A ‘culture of safety’ is needed after moratorium ends

Since the Deepwater Horizon incident and the subsequent offshore drilling moratorium in the Gulf of Mexico (GoM), folks in the oil and gas industry have been talking about the ramifications to operations.

Though no one knows yet what will change for GoM operations, an obvious focus will be (and should be) safety, and industry organizations already are working on ways for improvement. In July 2010, the Houston Advanced Research Center hosted a technology workshop to identify research and technology needs. The Research Partnership to Secure Energy for America held a panel discussion at the forum to address deepwater development needs moving forward.

Tom Williams, managing director at Nautilus International LLC, said risk actually will increase when drilling eventually resumes. Williams gave several reasons for his prediction. First, stopping in the middle of operations likely will make it difficult to jump back in once activity resumes. Second, he expects an increase in tanker traffic.

Finally, exporting the best rigs and the loss of experienced drilling staff to active locations internationally will make it difficult to bring the highest quality equipment and personnel back to the GoM. “The best rigs and responsible drillers will get work and go elsewhere,” Williams said. “We’ll end up with ‘junkier’ rigs (they’ll still meet regulations, but they’ll be less capable).” Further, recruitment of new people will stop since the best and brightest likely will not apply for uncertain jobs, he added.

Williams also noted that employees (returning and new) will require additional training and certification. “As with the baseball offseason, players need a spring training to get back in shape,” he said. “From a safety standpoint, we can’t afford to have spring training.”

Taking into account lessons learned from occurrences similar to the event in the GoM, Greg Anderson, international board director and consulting and training president for Moody International, said the 1988 Piper Alpha tragedy in the North Sea focused attention on the impact of people’s behavior as a contributing factor in accidents.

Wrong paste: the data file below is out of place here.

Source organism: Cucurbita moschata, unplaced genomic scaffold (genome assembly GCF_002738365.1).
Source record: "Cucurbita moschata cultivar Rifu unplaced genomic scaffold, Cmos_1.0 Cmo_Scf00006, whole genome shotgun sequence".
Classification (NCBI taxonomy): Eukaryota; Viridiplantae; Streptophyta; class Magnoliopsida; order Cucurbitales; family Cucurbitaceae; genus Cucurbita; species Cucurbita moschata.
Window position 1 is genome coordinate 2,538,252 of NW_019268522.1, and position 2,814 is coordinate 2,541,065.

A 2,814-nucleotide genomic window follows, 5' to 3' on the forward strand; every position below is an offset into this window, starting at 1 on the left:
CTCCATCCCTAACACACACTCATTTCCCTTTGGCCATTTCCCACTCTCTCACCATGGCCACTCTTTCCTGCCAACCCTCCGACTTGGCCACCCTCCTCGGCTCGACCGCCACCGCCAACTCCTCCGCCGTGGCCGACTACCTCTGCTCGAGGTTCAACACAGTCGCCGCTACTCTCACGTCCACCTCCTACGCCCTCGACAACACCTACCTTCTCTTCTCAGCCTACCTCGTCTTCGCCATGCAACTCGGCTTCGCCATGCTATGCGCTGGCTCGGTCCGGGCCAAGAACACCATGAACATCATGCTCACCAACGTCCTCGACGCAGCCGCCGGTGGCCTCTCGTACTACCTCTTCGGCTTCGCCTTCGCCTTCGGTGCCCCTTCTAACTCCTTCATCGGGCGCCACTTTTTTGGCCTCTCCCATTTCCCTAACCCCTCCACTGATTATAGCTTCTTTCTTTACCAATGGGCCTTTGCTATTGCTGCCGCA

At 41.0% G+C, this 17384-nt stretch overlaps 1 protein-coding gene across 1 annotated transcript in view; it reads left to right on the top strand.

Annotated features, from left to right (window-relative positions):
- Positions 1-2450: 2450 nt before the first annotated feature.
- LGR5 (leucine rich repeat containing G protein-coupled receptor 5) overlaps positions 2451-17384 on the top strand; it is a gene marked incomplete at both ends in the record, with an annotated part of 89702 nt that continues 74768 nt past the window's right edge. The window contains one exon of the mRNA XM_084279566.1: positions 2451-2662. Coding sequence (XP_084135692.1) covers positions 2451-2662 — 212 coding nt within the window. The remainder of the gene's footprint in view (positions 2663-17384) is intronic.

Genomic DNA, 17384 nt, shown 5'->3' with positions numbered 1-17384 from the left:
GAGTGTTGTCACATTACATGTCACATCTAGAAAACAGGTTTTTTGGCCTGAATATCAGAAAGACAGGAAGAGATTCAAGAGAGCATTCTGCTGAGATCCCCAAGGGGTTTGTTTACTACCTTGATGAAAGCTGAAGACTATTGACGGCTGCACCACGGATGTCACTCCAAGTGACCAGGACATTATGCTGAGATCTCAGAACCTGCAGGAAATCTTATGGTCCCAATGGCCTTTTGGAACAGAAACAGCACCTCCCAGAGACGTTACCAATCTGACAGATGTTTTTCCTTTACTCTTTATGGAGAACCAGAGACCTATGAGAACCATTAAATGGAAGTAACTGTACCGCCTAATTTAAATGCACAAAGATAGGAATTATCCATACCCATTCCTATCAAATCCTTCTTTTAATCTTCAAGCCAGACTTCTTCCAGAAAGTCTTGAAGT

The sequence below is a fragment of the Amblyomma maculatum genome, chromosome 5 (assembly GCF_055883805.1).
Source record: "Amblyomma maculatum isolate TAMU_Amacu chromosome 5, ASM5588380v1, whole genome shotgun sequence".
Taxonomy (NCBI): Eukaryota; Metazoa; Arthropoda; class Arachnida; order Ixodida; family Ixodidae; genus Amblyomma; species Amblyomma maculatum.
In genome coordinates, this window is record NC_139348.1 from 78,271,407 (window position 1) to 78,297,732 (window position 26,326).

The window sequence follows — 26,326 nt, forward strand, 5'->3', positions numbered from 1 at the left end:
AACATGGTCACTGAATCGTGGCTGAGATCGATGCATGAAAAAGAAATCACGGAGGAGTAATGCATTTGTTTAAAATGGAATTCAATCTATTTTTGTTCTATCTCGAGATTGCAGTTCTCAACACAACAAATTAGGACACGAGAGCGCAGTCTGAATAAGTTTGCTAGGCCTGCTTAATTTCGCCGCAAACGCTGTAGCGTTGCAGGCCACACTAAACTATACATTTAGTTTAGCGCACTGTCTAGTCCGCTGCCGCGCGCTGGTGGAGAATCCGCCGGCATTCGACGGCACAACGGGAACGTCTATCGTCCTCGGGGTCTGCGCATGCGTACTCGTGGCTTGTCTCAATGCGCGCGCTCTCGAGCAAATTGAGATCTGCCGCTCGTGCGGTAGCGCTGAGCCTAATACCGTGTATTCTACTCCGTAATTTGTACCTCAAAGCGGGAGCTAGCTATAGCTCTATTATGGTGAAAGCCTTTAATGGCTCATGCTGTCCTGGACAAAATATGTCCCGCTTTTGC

“Whether Piper Alpha or any other incident, large or small, over 97% of the time human behavior plays a significant role,” Anderson said. “A key focus area needs to be how does a company or industry create a culture of safety where people ‘believe in’ versus ‘comply with’ safety.”

According to Anderson, “A culture of compliance only works under 1) constant supervision; and 2) absolute adherence to policies and procedures.” To create a culture of safety and compliance, he recommended addressing the “human element” by teaching people to:
•    Take personal responsibility for their safety and the safety of those around them;
•    Assess risk and reduce hazards associated with a task; and
•    Communicate better.

Although safety procedures can have a direct impact on employees working on the rigs (both onshore and offshore), it is evident from the Deepwater Horizon incident that those effects can ripple throughout the company and all the way to the top.

In the wake of the event in the GoM, companies, operators, and more importantly, individuals should lead by example and hold one another accountable for keeping up with the highest safety standards and practices. Safety legislation and regulations can only go so far. Ultimately, employees choosing to work safely without taking shortcuts and rewarding and tolerating the same behavior in others will drive a culture of safety.
 
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Author: Ashley Organ
Category: rpsea in the news